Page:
But it is the changes coming in Lion that are inspired by the iPad's user interface that will have broader ramifications for the future of all Macs, even desktops. These include the Launchpad screen and its folder-creation method, (OS-level support for) full-screen apps, auto-save and auto-resume. As with the iPad-inspired hardware changes, these will bring tradeoffs. Many of these make computing more accessible to newcomers, a path that Apple has doggedly pursued since the dawn of the Mac. To Apple's benefit, they also differentiate Mac OS further from Windows and tie together Apple's products better.
For veteran users, though, the changes may not represent an ideal execution. For example, auto-save can be a lifesaver, but for productivity applications it is ideally implemented with version control that is generally not in iPad apps today and which can be a confusing concept to new users. Similarly, the Launchpad interface may be effective for a world without mice or hierarchical folders, but Apple already offers the dock and the Applications folder for easily browsing programs. And with tried and true aids such as list view and sorting, one can take advantage of larger displays to view more apps at a glance without having to wander among screens, particularly when hunting for apps that are used less often.
But the hope is that Apple will blend them into the Mac OS rather than graft them on. Just as with the new MacBook Air, the key is to recognize what is relevant and what is not.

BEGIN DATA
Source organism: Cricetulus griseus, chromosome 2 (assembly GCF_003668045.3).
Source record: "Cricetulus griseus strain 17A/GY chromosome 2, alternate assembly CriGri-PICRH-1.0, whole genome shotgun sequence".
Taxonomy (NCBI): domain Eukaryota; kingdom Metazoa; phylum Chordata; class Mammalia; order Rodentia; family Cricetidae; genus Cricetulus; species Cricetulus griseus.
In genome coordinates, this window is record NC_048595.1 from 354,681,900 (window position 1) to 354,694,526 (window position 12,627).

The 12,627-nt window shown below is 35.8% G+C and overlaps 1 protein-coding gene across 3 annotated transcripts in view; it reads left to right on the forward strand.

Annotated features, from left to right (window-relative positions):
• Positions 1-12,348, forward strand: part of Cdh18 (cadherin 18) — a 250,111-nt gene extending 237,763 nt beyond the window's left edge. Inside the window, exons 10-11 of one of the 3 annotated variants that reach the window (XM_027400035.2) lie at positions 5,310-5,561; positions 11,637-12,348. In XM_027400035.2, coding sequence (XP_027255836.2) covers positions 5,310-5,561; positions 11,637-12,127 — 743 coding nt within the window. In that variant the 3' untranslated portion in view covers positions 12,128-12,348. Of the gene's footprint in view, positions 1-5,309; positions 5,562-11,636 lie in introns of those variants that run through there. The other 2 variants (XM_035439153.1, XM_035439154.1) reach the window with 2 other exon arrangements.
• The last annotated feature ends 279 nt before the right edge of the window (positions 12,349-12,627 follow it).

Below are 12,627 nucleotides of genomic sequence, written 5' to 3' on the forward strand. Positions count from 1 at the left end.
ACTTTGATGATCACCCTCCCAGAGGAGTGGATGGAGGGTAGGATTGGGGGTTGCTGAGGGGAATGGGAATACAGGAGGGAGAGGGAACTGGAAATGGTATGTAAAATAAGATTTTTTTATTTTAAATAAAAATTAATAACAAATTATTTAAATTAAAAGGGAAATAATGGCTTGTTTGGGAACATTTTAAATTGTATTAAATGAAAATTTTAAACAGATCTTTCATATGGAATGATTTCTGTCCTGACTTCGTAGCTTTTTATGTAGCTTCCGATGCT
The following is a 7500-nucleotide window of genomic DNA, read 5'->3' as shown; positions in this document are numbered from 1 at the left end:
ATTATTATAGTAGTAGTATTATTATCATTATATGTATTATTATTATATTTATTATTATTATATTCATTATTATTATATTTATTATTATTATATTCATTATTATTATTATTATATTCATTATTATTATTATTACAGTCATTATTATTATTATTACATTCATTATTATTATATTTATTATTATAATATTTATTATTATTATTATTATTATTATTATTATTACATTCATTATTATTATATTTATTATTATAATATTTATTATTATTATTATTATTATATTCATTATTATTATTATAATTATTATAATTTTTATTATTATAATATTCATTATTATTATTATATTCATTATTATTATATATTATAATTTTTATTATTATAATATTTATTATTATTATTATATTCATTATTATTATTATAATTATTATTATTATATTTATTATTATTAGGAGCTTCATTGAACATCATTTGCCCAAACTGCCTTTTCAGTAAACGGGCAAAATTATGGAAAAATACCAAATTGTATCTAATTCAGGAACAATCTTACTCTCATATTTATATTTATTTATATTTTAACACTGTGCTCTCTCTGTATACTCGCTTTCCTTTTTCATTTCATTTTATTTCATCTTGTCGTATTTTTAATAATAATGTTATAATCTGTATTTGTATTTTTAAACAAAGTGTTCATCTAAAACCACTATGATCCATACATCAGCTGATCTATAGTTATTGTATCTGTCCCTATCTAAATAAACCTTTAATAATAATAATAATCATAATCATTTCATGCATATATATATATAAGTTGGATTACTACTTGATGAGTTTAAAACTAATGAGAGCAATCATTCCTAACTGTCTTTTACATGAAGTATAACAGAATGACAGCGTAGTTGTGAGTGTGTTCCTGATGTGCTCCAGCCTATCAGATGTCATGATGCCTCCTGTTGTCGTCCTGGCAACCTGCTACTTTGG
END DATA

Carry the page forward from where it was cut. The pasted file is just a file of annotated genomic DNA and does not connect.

Apple hasn't yet offered extensive details on how these iPad calques will work in Lion; there doesn't seem to be any requirement for users to use these in Lion. But the hope is that Apple will blend them into the Mac OS rather than graft them on. Just as with the new MacBook Air, the key is to recognize what is relevant and what is not. For example, while Apple has dismissed physical keyboards on its iDevices, it continues to treat them as sacrosanct on the Mac, ensuring that its smallest notebook still has a keyboard with full-sized keys with spacing…
John Gruber has some interesting thoughts about this — as usual. For example:
iOS apps do run on Mac OS X, today, in the iPhone/iPad emulator that ships with the iOS developer kit. Ends up they’re just not that pleasant to use on a Mac. Gestures that are natural and fun with direct touch are awkward and clumsy using a mouse or touchpad. I never hear iPad developers — who run their own iOS apps on their Macs during development, for testing and debugging purposes — wish that they could ship them as-is to Mac users. Ever try a game like Pac-Man on the iPhone? A game that’s designed from the ground up around a hardware joystick or D-pad just isn’t very good on a device without a joystick. Everything about iOS apps is like that when you run them on a Mac. (And, conversely, popular iOS games like Angry Birds tend to feature controls that only really make sense with a touchscreen.)